HELP JUSTIN’S® HELP THE BEES (TO HELP YOU).
This is a honey bee. Well, really, it’s more like a honey-almond-and-like-a-hundred-other-things-bee. After all, these buzzy little buddies are responsible for pollinating roughly 1 out of every 3 bites of food we eat.* That includes many things I put in my nut butters and treats we love so very, very much.
That makes it pretty not cool that due to a combination of pesticides and habitat loss, honey bee colonies are dying off at a rate of 39% per year.** Without bees, and pollinators like them, there would BEE no JUSTIN’S® products. So for the love of peanut butter cups, I’m asking you to help me help the bees, so they can keep helping us make nut butters and other delicious treats for you.
WHAT WOULD A WORLD WITHOUT BEES LOOK LIKE?
SO MANY WAYS TO SAVE (THE BEES)
For years, JUSTIN’S® has been working with national, state and local organizations to protect pollinators through habitat conservation and expansion, sustainable agriculture, research and education. Take a look at our partners below to see how JUSTIN’S® is making an impact and how you can join us in taking action.
The National Honey Board promotes responsible industry practices to ensure the honey consumed every day is trustworthy and pure. They work with Project Apis m. on honey bee research projects designed to help honey bees and educate people about pollinator-friendly plants.
The Xerces Society for Invertebrate Conservation is an international nonprofit that protects the natural world through their conservation efforts of invertebrates and their habitats. You can help their mission by joining one of their community science projects, becoming a member, or learning all about pollinators through their informative blogs, public events, and online webinars.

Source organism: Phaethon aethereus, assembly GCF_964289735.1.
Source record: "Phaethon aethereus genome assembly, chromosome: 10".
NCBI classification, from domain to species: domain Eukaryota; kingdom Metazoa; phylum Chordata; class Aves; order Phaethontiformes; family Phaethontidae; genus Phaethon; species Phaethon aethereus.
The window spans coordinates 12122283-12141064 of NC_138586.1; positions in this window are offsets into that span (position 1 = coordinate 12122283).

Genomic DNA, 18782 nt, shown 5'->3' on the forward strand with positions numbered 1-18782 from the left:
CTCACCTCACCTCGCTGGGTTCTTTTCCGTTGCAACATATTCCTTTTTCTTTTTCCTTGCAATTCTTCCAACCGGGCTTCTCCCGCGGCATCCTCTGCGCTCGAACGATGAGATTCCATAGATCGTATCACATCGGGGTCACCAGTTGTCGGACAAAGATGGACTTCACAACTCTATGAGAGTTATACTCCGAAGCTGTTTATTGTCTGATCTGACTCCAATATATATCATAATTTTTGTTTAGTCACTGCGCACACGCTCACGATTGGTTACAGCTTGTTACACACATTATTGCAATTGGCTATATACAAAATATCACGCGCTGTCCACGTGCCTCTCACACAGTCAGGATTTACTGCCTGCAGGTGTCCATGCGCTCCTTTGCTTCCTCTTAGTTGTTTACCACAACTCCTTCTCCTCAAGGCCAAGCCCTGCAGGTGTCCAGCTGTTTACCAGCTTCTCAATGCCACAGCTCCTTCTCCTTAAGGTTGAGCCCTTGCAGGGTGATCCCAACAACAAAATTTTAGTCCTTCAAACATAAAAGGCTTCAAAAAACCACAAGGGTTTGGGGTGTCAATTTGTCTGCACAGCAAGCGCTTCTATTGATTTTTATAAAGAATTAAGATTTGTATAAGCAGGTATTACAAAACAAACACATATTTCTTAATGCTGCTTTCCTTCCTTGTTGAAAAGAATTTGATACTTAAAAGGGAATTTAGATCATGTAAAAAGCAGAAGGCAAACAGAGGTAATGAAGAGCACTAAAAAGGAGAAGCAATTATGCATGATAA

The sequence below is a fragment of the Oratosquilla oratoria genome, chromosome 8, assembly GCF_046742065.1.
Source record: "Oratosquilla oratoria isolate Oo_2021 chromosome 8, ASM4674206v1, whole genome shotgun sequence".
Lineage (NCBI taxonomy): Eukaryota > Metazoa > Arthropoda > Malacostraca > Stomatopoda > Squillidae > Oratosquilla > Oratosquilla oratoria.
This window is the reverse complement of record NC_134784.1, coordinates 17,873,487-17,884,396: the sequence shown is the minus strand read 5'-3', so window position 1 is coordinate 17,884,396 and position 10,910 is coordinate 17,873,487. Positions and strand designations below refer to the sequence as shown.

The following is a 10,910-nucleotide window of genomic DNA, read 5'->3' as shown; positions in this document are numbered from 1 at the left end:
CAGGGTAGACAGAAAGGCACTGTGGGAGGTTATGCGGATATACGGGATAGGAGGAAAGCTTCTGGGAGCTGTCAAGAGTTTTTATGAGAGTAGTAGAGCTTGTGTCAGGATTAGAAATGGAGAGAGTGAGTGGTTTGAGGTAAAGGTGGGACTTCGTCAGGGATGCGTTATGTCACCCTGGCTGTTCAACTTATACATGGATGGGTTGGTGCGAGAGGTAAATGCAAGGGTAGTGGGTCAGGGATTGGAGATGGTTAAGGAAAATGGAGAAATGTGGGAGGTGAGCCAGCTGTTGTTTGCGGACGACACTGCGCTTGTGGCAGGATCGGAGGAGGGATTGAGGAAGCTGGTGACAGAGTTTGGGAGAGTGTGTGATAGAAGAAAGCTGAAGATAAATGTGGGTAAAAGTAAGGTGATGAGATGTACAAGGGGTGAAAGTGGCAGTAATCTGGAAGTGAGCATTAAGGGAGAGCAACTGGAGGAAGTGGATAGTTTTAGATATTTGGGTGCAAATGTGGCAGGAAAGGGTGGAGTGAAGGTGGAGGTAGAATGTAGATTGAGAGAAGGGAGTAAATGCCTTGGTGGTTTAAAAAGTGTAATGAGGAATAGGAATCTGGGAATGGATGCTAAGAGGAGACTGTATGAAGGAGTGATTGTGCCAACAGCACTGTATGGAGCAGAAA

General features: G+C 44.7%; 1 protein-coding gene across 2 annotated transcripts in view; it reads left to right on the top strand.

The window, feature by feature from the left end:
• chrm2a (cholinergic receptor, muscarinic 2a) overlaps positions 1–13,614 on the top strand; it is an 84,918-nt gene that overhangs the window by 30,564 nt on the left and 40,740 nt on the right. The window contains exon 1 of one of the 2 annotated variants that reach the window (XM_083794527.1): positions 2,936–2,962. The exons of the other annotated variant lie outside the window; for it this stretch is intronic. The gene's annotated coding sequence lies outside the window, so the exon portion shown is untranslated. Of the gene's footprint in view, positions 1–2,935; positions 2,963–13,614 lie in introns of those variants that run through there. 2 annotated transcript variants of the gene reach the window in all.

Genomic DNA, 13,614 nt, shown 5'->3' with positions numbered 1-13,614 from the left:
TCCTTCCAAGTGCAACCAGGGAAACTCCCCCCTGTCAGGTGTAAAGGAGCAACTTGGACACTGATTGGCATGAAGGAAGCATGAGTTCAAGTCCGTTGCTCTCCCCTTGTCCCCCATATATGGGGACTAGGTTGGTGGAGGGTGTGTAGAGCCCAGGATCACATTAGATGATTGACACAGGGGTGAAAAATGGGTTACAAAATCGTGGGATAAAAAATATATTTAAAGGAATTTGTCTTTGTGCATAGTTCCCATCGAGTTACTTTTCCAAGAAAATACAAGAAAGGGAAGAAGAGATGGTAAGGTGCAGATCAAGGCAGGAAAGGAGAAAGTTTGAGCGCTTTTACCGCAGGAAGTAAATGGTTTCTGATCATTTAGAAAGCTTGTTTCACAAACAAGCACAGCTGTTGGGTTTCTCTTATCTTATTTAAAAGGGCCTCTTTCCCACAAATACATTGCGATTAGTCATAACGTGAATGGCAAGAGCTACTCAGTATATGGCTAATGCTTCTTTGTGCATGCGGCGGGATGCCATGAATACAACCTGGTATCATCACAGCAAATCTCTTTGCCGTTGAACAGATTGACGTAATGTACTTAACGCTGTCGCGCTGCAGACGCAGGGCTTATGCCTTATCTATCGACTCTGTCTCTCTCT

Growing Gardens has brought regenerative agriculture education and food donations to Boulder County residents for over 25 years. They provide plenty of ways to get involved, including events, volunteer opportunities and scholarships.
People and Pollinators Action Network (PPAN) works across Colorado to promote sustainable land management practices, preserve biodiversity and more. They provide tons of ways to support pollinators, including volunteering in Denver parks, and registering for a snazzy pollinator license plate.
WHAT IN THE NUTS IS POLLINATION, ANYWAY?
Scientists explained this to me with big words, but here’s pretty much what I remember. When a mommy plant and a daddy plant love each other very much, they’ll decide to make food together. But since daddy plants are especially shy, honey bees are kind of their wingman.
Bees land on a flower. Pollen from the flower’s anthers (the male part of the plant) will rub onto the bee.
Then the bee takes that pollen to another flower, where the pollen sticks to the stigma (the female part).
Then ba-da-bing, ba-da-boom, we have almonds! Or cocoa. Or even broccoli. It depends on the plant. But all those plants depend on pollinators like bees.
Is all this bee talk making you hungry?
Me too. Click below to find where you can taste our bee-made nut butters and treats near you.